The Spoke / Don't Blame the Computers! Subscribe

Shopping cart with dollar money on computer
In this reaction to Cord & Julie’s audio clip about computers destroying the world, Eni draws our attention to the question of who is programming computers and for what purpose. She suggests that to see the problems in tech, we must follow the money.

Have you listened to Julie Walsh and Cord Whitaker's sound bite on the Spoke, "Are Computers Destroying the world?"

You should, it's short and fun!

But, as the computer scientist in residence, I cannot pass on the opportunity to disagree: no, computers are not destroying the world! Unless, we, as a society, allow companies and governments to use them against us. But more on this below.

To start, let me deconstruct the first example that Cord brings up: cash registers at the supermarket that don't work and make us wait too long.

There are usually a few reasons why we might get delayed at a modern computer-run cash register. Sometimes the company that implemented the software did a poor job of writing a good program that everyone from age 14 to 70 (the age-range of cashiers) can easily use. Developing user interfaces that can be used intuitively requires significant time investment from experienced user interface designers. Apple, Facebook, and Google have thousands of (extremely) well-paid engineers to design their extremely popular products. Supermarket chains do not.

Other times, the human operators don't have the sufficient training to use the software running on these computers. This is usually because software is updated more often than humans and the companies they work for, can keep up with. But, more often, errors and delays occur because software is badly written. It's a perpetual loop of mutual frustration. Software companies update their software to make it "better," users, who have to use it all day long, cannot make the immediate mental switch to accommodate the new updates. In fact, for this very reason, the computer industry has moved away from requiring a keyboard or mouse to enter commands, and toward the use of touch screens. This is why phones and tablets have overtaken laptops and desktops in number. And even touch screens are becoming out dated---voice controls are becoming more and more prevalent. (Think of Siri, or Amazon's Alexa, and Google Home).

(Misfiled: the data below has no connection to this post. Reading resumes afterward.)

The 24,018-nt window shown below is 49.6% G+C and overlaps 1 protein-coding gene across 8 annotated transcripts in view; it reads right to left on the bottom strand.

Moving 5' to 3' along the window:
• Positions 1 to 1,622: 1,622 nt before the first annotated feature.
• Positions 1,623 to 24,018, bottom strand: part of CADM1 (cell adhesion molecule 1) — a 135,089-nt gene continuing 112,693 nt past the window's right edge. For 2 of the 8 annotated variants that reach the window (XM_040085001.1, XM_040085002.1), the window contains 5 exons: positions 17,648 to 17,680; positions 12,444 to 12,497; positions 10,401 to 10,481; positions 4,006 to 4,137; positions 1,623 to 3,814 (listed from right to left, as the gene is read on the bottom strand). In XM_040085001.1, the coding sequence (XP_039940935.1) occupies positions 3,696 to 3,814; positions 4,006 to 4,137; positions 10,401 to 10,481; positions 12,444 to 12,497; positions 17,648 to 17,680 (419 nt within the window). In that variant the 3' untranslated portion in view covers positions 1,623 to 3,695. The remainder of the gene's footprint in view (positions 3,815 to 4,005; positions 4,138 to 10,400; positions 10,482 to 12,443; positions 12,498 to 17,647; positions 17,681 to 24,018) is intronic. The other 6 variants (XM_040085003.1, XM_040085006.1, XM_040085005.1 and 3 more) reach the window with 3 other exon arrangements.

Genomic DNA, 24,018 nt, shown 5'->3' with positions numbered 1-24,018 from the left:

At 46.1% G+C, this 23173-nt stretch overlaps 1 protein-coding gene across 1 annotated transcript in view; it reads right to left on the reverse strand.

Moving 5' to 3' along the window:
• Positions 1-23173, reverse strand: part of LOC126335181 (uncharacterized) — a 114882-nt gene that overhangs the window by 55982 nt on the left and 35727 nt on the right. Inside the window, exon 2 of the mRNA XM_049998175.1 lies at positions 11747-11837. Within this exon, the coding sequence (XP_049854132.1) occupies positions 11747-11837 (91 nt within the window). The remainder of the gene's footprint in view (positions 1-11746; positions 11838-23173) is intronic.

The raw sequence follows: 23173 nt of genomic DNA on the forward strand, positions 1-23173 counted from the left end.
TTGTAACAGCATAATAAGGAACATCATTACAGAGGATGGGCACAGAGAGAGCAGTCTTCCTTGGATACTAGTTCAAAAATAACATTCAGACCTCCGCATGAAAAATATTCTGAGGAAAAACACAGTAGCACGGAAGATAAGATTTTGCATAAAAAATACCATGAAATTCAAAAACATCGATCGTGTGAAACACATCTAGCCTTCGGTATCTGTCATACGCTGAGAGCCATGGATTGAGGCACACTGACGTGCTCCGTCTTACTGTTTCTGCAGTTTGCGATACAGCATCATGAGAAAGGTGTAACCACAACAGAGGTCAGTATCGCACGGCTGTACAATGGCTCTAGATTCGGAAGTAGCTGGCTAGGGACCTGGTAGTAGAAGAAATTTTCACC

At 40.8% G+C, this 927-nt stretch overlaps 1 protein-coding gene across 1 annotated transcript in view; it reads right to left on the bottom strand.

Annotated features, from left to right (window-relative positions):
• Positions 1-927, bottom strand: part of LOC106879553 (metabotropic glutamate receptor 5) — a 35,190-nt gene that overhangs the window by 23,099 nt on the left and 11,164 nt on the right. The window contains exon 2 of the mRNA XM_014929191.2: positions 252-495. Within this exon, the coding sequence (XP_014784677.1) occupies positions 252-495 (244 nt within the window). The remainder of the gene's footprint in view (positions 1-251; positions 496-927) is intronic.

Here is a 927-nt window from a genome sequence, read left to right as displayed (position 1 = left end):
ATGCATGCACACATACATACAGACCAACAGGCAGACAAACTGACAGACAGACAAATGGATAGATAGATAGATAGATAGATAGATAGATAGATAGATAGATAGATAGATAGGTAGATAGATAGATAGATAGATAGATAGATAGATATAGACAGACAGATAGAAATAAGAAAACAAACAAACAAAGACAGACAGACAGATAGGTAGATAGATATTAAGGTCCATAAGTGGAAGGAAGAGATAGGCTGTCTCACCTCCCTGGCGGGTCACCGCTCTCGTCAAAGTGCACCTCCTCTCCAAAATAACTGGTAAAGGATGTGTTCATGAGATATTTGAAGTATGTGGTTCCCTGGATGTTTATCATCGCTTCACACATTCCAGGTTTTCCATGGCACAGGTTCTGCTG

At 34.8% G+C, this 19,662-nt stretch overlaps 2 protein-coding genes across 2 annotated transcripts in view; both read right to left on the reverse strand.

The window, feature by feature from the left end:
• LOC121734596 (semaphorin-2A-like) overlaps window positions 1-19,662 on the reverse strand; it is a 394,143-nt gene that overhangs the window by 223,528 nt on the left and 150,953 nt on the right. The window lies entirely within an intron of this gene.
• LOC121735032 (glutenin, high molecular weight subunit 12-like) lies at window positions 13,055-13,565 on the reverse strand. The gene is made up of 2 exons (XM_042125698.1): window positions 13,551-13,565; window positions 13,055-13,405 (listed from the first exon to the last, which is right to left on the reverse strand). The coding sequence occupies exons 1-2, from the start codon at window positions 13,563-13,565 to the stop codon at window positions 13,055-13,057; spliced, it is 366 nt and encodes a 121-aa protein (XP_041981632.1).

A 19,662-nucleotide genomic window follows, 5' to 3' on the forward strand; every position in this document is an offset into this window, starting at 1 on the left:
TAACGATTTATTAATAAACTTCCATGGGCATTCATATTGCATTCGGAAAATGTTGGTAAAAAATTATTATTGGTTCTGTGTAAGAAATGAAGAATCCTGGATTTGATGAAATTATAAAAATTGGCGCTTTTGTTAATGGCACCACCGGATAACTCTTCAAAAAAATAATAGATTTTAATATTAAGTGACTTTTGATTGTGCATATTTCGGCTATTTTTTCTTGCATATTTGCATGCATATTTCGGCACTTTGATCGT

However, let's put aside the technical issues for a moment and think about the why. Why is there a computer at every cash register?

Efficiency. And of course, its twin brother, profit.

All the cashiers' computers are connected to the Internet. The details of your purchases, scanned at the register, are streamed at light speed through the network. In some room at the supermarket offices, another computer program is monitoring all the purchases in real-time. This program also knows the amount of goods stocked in the shelves that day. If the shelves are nearing depletion, the program will notify someone to refill them immediately, lest consumers think the store managers don't care about meeting their needs. Well, of course they care. They care to keep selling their products. And they care about getting you to buy more of them, even, or even especially, when you are not thinking about or planning to buy.

Have you ever heard the "diapers and beer" data mining story? It goes like this. Researchers who analyzed the content of "baskets" (what a consumer buys in one trip to the supermarket) discovered that some costumers bought diapers and beer together. They hypothesized that when fathers are sent to the store to buy diapers, finding themselves there, they also buy beer for themselves. The researchers then suggested to the store managers that they put the beer next to the diapers to make it easier for fathers to indulge. The sales soared, and everyone lived happy ever after.